Workers in the laboratory of Richard Freiman, associate professor of medical science at Brown University have discovered a specific gene in human males that seems to be essential to sperm production later in life.

A paper published in the journal Stem Cells details how the loss of a protein called TAF4b in male mice causes premature infertility. According to Freiman, mutations that prevent the continuous production of TAF4b leave mice incapable of sustaining spermatogenesis after only a few months of sexual maturity.

This study began when Freiman’s team discovered that TAF4b was expressed at high levels in the ovaries and the testes. Later, Freiman and his colleagues used homologous recombination to specifically modify the TAF4b gene. Freiman explained that homologous recombination can “knock specific genes out of the mouse genome,” after which you can “examine the mice that are born and see what function the gene serves in normal development.” Such experiments showed that male mice whose TAF4b gene was synthetically modified so that it expressed TAF4b initially, but did not sustain its expression were only fertile for a month or two, whereas mice with intact TAF4b remained fertile for several years.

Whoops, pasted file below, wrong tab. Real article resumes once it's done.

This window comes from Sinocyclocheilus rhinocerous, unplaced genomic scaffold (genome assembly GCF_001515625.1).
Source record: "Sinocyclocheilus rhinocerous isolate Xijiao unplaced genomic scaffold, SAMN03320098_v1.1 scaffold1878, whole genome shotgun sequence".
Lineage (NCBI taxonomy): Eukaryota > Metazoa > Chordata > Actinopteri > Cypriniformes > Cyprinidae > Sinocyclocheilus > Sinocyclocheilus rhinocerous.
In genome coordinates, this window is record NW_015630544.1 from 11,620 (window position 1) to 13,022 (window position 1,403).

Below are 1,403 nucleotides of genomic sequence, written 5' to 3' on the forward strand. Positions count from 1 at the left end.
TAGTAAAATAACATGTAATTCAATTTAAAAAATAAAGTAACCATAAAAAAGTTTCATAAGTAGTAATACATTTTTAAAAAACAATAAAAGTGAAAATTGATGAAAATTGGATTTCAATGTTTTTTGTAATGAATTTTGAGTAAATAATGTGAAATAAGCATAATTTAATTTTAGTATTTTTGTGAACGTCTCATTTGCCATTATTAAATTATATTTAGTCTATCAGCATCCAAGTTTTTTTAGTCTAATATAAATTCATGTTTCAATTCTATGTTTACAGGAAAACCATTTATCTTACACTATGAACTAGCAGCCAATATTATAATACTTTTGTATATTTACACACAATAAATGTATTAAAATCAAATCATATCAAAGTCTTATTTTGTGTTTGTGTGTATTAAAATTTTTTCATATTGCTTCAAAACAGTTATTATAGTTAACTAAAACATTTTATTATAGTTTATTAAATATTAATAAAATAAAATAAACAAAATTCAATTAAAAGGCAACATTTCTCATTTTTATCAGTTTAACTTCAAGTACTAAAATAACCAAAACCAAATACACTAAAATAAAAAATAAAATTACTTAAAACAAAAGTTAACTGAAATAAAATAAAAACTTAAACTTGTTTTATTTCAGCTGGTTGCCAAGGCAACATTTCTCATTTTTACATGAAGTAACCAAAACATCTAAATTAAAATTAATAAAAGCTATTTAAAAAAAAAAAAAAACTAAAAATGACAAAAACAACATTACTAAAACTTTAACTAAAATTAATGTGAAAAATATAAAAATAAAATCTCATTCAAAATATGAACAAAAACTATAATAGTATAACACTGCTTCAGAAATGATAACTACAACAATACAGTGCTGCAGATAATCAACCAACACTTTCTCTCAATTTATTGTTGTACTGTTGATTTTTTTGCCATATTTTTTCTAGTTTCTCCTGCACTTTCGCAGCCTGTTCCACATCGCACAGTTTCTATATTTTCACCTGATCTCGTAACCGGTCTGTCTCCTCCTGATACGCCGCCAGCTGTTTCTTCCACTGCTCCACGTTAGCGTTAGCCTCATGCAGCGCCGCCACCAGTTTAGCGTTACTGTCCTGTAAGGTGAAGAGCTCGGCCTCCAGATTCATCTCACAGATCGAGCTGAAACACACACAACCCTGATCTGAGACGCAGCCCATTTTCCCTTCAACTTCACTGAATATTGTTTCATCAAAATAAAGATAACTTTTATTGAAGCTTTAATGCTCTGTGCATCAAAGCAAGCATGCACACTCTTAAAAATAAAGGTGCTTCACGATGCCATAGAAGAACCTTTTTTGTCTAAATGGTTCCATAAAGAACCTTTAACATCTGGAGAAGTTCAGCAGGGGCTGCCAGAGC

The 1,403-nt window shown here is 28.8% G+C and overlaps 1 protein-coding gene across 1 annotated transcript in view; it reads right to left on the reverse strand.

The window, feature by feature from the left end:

“Cells that are involved in initial fertility are different than cells involved in subsequent rounds of sperm production. The first set undergoes meiosis and become sperm by a direct route, but the other set develops into precursor cells that become stem cells,” Freiman said. “What we hypothesized about our mice is that they’re able to go through this initial round of spermatogenesis, but they can’t make the stem cell population, so they can’t set themselves up for long-term fertility,” he added.

Since humans have a TAF4b gene that is very similar to the mouse gene, the results of Freiman’s laboratory might be applicable to human fertility, said Eric Gustafson, a postdoctoral research fellow in Freiman’s laboratory and first author of the paper.